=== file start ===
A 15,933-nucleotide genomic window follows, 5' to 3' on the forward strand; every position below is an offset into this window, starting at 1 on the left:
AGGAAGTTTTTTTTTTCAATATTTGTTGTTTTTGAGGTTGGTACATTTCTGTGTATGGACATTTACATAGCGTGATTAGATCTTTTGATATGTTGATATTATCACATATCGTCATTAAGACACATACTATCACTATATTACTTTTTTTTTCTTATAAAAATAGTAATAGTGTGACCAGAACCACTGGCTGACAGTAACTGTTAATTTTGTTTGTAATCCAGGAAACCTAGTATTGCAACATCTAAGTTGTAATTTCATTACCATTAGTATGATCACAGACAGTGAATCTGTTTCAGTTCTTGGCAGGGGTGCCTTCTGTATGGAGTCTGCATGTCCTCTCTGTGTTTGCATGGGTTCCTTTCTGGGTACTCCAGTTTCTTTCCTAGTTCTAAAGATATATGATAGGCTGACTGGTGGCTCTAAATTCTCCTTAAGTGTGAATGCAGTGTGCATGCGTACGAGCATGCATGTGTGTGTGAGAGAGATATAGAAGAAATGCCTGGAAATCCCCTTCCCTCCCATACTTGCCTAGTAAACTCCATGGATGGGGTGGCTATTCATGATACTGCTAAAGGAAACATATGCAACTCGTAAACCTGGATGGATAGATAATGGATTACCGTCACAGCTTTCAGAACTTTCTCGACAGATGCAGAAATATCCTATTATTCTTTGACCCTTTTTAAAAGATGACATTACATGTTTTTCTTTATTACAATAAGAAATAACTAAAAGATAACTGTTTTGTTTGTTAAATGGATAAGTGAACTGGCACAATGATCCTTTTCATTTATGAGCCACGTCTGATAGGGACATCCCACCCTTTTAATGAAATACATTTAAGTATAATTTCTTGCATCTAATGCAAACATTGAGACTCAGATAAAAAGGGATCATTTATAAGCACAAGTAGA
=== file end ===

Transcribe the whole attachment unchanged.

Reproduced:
A 15,933-nucleotide genomic window follows, 5' to 3' on the forward strand; every position below is an offset into this window, starting at 1 on the left:
AGGAAGTTTTTTTTTTCAATATTTGTTGTTTTTGAGGTTGGTACATTTCTGTGTATGGACATTTACATAGCGTGATTAGATCTTTTGATATGTTGATATTATCACATATCGTCATTAAGACACATACTATCACTATATTACTTTTTTTTTCTTATAAAAATAGTAATAGTGTGACCAGAACCACTGGCTGACAGTAACTGTTAATTTTGTTTGTAATCCAGGAAACCTAGTATTGCAACATCTAAGTTGTAATTTCATTACCATTAGTATGATCACAGACAGTGAATCTGTTTCAGTTCTTGGCAGGGGTGCCTTCTGTATGGAGTCTGCATGTCCTCTCTGTGTTTGCATGGGTTCCTTTCTGGGTACTCCAGTTTCTTTCCTAGTTCTAAAGATATATGATAGGCTGACTGGTGGCTCTAAATTCTCCTTAAGTGTGAATGCAGTGTGCATGCGTACGAGCATGCATGTGTGTGTGAGAGAGATATAGAAGAAATGCCTGGAAATCCCCTTCCCTCCCATACTTGCCTAGTAAACTCCATGGATGGGGTGGCTATTCATGATACTGCTAAAGGAAACATATGCAACTCGTAAACCTGGATGGATAGATAATGGATTACCGTCACAGCTTTCAGAACTTTCTCGACAGATGCAGAAATATCCTATTATTCTTTGACCCTTTTTAAAAGATGACATTACATGTTTTTCTTTATTACAATAAGAAATAACTAAAAGATAACTGTTTTGTTTGTTAAATGGATAAGTGAACTGGCACAATGATCCTTTTCATTTATGAGCCACGTCTGATAGGGACATCCCACCCTTTTAATGAAATACATTTAAGTATAATTTCTTGCATCTAATGCAAACATTGAGACTCAGATAAAAAGGGATCATTTATAAGCACAAGTAGA